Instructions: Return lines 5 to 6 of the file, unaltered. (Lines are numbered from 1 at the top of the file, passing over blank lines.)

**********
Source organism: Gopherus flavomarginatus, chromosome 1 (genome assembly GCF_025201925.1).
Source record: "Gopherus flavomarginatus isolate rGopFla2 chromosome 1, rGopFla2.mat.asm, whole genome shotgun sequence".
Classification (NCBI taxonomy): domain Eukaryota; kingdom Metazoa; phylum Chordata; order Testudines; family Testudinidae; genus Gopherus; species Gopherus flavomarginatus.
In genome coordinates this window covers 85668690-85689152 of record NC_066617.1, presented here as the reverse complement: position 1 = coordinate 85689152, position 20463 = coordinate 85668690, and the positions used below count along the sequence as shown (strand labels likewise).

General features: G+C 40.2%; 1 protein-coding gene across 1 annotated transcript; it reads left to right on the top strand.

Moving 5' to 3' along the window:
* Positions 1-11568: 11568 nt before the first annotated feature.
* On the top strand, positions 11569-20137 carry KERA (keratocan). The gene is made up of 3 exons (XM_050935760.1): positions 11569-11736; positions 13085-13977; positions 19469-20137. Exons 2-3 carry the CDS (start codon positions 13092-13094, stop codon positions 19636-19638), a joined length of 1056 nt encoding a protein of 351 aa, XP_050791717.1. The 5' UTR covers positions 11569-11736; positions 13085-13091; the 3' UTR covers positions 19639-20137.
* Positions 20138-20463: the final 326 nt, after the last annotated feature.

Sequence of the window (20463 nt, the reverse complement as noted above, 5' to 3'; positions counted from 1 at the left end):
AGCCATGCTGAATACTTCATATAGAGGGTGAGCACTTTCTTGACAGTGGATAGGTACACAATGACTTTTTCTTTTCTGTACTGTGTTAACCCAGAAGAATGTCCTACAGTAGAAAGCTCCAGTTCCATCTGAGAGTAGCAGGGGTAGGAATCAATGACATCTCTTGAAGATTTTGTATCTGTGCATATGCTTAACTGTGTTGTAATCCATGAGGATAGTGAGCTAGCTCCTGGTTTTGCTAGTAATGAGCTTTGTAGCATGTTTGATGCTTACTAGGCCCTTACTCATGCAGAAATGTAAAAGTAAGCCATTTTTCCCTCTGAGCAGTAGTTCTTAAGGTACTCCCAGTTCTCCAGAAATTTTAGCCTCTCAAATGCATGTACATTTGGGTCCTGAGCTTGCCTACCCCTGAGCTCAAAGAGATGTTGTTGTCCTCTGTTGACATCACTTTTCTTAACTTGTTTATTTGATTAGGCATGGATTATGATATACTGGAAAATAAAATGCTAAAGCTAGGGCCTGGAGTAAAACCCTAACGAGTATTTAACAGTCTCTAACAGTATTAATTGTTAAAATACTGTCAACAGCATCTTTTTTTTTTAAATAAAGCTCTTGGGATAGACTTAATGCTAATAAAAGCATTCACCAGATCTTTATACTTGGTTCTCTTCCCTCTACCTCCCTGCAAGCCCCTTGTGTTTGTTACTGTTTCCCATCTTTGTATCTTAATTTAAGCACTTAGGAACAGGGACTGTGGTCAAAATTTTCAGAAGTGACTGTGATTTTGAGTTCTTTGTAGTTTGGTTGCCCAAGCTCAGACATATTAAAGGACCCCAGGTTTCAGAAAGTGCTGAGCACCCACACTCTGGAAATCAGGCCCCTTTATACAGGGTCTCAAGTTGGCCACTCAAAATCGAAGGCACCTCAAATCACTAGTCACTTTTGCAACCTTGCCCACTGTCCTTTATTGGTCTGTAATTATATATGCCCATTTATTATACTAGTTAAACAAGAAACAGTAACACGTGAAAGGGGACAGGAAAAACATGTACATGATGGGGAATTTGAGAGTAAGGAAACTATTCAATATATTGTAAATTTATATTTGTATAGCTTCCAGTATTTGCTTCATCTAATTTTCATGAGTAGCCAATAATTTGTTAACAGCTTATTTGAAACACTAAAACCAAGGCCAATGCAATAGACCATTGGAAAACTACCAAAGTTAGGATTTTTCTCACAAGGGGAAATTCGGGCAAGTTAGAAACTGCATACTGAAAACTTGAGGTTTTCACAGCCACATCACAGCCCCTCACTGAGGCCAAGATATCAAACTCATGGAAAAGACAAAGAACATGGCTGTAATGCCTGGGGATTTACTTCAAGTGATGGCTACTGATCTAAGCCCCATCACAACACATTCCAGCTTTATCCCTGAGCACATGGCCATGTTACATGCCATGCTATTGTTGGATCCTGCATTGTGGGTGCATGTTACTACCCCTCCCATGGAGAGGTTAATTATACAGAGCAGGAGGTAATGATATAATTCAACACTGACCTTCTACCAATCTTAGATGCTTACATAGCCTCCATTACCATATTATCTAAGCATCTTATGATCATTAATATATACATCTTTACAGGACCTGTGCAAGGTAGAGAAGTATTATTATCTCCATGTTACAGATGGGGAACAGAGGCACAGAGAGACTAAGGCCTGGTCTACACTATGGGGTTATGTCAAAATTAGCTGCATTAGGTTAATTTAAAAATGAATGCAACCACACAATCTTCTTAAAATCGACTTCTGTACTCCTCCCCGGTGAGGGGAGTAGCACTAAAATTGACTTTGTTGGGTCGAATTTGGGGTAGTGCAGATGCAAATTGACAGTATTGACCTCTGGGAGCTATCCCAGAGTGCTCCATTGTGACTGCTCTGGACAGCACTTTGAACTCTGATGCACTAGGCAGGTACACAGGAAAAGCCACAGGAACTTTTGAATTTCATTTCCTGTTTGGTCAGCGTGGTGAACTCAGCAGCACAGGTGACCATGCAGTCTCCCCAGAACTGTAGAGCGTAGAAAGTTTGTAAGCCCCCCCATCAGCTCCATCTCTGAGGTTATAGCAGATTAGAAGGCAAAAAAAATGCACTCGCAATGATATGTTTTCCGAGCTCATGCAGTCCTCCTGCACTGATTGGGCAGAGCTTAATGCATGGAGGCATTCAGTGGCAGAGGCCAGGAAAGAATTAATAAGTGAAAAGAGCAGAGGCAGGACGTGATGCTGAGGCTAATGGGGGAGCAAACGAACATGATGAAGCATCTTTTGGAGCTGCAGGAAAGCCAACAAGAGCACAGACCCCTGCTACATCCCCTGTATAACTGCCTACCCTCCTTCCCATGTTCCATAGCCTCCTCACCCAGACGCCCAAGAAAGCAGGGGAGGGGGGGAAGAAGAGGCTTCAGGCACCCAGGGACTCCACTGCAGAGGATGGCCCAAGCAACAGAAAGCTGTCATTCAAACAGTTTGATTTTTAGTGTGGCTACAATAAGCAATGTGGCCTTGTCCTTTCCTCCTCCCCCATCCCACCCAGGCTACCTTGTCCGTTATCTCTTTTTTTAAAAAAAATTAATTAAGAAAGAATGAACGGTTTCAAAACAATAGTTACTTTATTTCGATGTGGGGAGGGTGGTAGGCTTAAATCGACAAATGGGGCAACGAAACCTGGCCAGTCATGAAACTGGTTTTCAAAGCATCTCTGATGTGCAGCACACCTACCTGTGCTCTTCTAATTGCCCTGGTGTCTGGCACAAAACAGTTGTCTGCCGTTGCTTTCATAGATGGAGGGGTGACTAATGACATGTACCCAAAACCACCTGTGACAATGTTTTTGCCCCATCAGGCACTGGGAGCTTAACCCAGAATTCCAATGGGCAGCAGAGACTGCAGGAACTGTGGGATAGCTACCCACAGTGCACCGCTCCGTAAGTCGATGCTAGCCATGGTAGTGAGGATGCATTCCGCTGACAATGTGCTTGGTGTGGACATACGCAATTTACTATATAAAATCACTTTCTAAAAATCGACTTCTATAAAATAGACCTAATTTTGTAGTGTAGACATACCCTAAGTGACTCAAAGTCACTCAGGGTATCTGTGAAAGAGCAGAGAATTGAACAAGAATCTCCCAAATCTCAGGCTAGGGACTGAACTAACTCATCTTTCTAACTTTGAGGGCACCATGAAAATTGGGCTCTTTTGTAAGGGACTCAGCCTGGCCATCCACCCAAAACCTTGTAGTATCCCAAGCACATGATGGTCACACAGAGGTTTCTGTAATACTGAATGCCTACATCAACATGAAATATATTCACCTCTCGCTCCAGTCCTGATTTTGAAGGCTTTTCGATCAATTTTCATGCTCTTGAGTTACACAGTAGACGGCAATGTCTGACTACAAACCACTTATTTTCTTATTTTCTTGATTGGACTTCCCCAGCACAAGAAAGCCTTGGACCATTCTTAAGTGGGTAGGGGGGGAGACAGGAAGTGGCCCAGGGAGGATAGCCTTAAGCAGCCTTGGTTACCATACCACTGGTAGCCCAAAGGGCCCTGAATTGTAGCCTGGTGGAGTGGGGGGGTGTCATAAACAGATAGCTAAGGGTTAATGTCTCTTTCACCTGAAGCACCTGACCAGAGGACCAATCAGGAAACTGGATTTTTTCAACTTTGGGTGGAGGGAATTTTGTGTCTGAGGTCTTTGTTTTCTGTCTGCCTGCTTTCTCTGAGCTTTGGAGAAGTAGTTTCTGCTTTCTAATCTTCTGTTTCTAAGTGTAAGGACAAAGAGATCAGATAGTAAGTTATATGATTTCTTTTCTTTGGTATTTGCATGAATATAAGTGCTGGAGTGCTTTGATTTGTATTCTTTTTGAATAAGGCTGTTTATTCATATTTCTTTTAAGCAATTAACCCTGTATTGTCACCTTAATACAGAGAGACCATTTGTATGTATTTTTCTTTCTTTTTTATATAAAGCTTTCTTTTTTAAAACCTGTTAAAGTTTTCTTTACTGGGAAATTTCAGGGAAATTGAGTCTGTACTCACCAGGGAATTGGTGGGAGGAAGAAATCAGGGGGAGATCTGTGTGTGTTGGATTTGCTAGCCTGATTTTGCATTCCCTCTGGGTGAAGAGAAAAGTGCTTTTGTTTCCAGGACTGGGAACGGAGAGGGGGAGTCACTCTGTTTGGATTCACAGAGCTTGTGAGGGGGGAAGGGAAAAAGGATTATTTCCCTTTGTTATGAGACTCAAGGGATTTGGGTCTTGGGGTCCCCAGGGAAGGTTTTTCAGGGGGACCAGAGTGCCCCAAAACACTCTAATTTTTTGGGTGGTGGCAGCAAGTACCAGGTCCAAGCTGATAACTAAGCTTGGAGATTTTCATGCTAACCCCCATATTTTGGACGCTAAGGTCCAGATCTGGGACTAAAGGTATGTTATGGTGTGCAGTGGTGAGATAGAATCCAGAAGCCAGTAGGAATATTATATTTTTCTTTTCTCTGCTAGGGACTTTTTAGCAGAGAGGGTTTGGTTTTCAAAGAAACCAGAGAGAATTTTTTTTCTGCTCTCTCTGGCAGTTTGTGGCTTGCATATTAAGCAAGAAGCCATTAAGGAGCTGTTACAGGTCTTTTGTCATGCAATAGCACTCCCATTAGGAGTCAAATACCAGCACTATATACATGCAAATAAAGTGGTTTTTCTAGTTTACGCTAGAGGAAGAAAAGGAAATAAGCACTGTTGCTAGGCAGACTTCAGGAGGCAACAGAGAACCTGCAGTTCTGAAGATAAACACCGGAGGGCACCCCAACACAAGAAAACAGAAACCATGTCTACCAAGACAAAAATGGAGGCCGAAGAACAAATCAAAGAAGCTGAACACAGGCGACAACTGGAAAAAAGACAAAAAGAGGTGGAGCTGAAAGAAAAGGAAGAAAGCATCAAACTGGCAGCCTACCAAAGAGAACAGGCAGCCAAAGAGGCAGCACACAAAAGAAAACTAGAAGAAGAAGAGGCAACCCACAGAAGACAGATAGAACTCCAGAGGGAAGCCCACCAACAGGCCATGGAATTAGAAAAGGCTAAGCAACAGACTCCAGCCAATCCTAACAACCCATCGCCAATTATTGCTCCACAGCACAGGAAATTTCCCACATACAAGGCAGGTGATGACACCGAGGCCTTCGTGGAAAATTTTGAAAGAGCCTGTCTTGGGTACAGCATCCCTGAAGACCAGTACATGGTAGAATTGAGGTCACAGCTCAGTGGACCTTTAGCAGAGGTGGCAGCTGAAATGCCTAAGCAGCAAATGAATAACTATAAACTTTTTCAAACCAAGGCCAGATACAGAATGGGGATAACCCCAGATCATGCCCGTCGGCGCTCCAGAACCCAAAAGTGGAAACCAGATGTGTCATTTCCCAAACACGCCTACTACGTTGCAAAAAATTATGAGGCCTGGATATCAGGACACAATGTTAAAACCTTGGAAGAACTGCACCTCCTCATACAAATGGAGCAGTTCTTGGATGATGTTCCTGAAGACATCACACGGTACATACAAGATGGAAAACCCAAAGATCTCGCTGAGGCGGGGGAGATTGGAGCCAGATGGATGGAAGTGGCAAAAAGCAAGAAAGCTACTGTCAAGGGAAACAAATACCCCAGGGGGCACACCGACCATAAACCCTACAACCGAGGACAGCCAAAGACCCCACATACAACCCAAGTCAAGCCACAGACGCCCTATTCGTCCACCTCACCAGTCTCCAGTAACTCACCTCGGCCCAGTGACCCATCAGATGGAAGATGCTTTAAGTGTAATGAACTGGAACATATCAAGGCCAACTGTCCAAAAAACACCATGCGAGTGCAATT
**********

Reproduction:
General features: G+C 40.2%; 1 protein-coding gene across 1 annotated transcript; it reads left to right on the top strand.

Moving 5' to 3' along the window: